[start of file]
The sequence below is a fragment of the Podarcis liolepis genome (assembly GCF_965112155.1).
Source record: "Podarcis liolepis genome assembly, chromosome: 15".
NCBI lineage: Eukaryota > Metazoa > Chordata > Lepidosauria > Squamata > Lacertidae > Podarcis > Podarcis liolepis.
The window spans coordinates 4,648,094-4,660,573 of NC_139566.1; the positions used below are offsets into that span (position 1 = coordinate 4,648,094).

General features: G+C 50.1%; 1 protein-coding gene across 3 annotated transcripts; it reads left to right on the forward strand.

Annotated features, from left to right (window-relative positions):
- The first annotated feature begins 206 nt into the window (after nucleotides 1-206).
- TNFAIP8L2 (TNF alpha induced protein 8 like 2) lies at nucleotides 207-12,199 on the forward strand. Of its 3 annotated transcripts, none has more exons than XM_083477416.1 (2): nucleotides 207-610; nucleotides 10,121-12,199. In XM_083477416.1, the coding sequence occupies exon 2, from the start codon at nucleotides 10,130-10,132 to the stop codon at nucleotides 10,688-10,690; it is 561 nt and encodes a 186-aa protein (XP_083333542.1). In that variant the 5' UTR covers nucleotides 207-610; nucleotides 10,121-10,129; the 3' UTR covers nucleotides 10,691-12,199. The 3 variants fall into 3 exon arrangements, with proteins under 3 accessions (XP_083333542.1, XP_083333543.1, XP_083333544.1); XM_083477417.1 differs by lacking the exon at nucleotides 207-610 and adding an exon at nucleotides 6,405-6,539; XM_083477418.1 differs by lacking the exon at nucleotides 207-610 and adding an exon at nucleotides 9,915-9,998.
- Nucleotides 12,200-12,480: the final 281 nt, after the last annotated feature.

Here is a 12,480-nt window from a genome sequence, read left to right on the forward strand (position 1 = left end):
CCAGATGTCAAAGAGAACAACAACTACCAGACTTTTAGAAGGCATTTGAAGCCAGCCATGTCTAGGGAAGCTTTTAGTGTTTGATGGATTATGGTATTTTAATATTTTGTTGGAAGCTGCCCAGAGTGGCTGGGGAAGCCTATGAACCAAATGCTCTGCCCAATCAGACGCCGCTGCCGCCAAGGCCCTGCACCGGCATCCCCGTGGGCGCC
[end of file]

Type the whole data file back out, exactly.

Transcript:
The sequence below is a fragment of the Podarcis liolepis genome (assembly GCF_965112155.1).
Source record: "Podarcis liolepis genome assembly, chromosome: 15".
NCBI lineage: Eukaryota > Metazoa > Chordata > Lepidosauria > Squamata > Lacertidae > Podarcis > Podarcis liolepis.
The window spans coordinates 4,648,094-4,660,573 of NC_139566.1; the positions used below are offsets into that span (position 1 = coordinate 4,648,094).

General features: G+C 50.1%; 1 protein-coding gene across 3 annotated transcripts; it reads left to right on the forward strand.

Annotated features, from left to right (window-relative positions):
- The first annotated feature begins 206 nt into the window (after nucleotides 1-206).
- TNFAIP8L2 (TNF alpha induced protein 8 like 2) lies at nucleotides 207-12,199 on the forward strand. Of its 3 annotated transcripts, none has more exons than XM_083477416.1 (2): nucleotides 207-610; nucleotides 10,121-12,199. In XM_083477416.1, the coding sequence occupies exon 2, from the start codon at nucleotides 10,130-10,132 to the stop codon at nucleotides 10,688-10,690; it is 561 nt and encodes a 186-aa protein (XP_083333542.1). In that variant the 5' UTR covers nucleotides 207-610; nucleotides 10,121-10,129; the 3' UTR covers nucleotides 10,691-12,199. The 3 variants fall into 3 exon arrangements, with proteins under 3 accessions (XP_083333542.1, XP_083333543.1, XP_083333544.1); XM_083477417.1 differs by lacking the exon at nucleotides 207-610 and adding an exon at nucleotides 6,405-6,539; XM_083477418.1 differs by lacking the exon at nucleotides 207-610 and adding an exon at nucleotides 9,915-9,998.
- Nucleotides 12,200-12,480: the final 281 nt, after the last annotated feature.

Here is a 12,480-nt window from a genome sequence, read left to right on the forward strand (position 1 = left end):
CCAGATGTCAAAGAGAACAACAACTACCAGACTTTTAGAAGGCATTTGAAGCCAGCCATGTCTAGGGAAGCTTTTAGTGTTTGATGGATTATGGTATTTTAATATTTTGTTGGAAGCTGCCCAGAGTGGCTGGGGAAGCCTATGAACCAAATGCTCTGCCCAATCAGACGCCGCTGCCGCCAAGGCCCTGCACCGGCATCCCCGTGGGCGCC